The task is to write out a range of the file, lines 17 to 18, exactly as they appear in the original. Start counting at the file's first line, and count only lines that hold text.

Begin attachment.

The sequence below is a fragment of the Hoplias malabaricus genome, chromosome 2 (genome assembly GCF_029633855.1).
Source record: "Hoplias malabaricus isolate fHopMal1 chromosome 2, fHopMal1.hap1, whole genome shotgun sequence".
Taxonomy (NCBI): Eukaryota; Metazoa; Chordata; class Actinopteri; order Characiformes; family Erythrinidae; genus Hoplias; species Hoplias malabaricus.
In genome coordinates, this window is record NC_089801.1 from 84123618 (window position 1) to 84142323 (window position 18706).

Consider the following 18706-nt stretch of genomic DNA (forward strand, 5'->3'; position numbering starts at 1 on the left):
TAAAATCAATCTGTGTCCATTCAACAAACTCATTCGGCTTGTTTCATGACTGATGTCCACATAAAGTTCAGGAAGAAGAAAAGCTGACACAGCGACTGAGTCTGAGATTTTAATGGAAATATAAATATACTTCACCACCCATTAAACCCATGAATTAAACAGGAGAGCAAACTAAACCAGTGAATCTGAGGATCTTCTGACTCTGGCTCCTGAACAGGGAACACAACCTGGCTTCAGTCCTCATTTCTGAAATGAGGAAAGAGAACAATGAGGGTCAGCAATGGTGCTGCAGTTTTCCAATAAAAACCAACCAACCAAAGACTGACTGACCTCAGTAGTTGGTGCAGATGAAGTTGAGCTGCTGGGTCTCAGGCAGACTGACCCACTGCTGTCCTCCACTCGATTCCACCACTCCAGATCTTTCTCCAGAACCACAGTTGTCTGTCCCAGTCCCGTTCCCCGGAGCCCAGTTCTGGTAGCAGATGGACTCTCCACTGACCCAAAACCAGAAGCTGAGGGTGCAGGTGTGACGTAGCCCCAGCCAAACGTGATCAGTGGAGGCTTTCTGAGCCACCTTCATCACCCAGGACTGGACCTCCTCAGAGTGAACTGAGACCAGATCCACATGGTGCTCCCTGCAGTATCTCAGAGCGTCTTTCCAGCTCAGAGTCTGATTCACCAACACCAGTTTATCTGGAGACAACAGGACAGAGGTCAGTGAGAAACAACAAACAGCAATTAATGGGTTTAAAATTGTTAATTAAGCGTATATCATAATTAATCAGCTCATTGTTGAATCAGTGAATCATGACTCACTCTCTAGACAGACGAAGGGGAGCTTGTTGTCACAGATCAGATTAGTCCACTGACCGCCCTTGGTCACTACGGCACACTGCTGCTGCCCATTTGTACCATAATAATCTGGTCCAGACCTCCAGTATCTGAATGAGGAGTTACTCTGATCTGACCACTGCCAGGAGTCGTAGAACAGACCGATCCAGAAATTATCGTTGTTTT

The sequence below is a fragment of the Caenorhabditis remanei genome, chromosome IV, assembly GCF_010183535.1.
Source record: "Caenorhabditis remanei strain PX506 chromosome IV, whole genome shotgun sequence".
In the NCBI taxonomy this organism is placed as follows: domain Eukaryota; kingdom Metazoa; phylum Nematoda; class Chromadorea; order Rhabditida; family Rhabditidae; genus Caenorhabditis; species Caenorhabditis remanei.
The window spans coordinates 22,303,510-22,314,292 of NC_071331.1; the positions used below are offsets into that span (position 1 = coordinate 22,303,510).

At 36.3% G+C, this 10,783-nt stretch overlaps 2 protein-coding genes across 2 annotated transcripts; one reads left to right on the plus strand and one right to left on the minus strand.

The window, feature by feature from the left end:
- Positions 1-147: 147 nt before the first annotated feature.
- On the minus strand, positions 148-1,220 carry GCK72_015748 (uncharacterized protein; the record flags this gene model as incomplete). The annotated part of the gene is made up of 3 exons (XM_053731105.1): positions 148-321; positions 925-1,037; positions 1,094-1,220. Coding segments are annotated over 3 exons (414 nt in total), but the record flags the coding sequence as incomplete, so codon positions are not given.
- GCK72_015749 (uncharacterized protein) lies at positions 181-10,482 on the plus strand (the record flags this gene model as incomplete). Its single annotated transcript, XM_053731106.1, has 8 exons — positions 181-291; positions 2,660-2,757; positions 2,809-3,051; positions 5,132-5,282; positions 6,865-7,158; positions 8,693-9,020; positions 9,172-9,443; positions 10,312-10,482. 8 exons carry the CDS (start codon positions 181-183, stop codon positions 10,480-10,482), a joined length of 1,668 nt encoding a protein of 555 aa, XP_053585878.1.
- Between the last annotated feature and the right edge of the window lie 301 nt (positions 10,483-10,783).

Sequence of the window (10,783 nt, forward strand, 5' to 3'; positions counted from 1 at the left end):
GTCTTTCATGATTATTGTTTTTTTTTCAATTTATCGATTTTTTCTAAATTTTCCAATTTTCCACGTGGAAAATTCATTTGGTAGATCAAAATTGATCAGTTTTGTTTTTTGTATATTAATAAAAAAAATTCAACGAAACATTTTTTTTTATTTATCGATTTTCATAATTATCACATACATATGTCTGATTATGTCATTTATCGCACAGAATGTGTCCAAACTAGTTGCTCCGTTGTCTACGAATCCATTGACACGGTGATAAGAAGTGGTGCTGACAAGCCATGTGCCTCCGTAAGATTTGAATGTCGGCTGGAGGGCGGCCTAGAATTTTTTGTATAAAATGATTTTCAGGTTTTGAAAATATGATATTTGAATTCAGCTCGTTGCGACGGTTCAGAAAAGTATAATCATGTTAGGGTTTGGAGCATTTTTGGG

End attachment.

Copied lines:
Sequence of the window (10,783 nt, forward strand, 5' to 3'; positions counted from 1 at the left end):
GTCTTTCATGATTATTGTTTTTTTTTCAATTTATCGATTTTTTCTAAATTTTCCAATTTTCCACGTGGAAAATTCATTTGGTAGATCAAAATTGATCAGTTTTGTTTTTTGTATATTAATAAAAAAAATTCAACGAAACATTTTTTTTTATTTATCGATTTTCATAATTATCACATACATATGTCTGATTATGTCATTTATCGCACAGAATGTGTCCAAACTAGTTGCTCCGTTGTCTACGAATCCATTGACACGGTGATAAGAAGTGGTGCTGACAAGCCATGTGCCTCCGTAAGATTTGAATGTCGGCTGGAGGGCGGCCTAGAATTTTTTGTATAAAATGATTTTCAGGTTTTGAAAATATGATATTTGAATTCAGCTCGTTGCGACGGTTCAGAAAAGTATAATCATGTTAGGGTTTGGAGCATTTTTGGG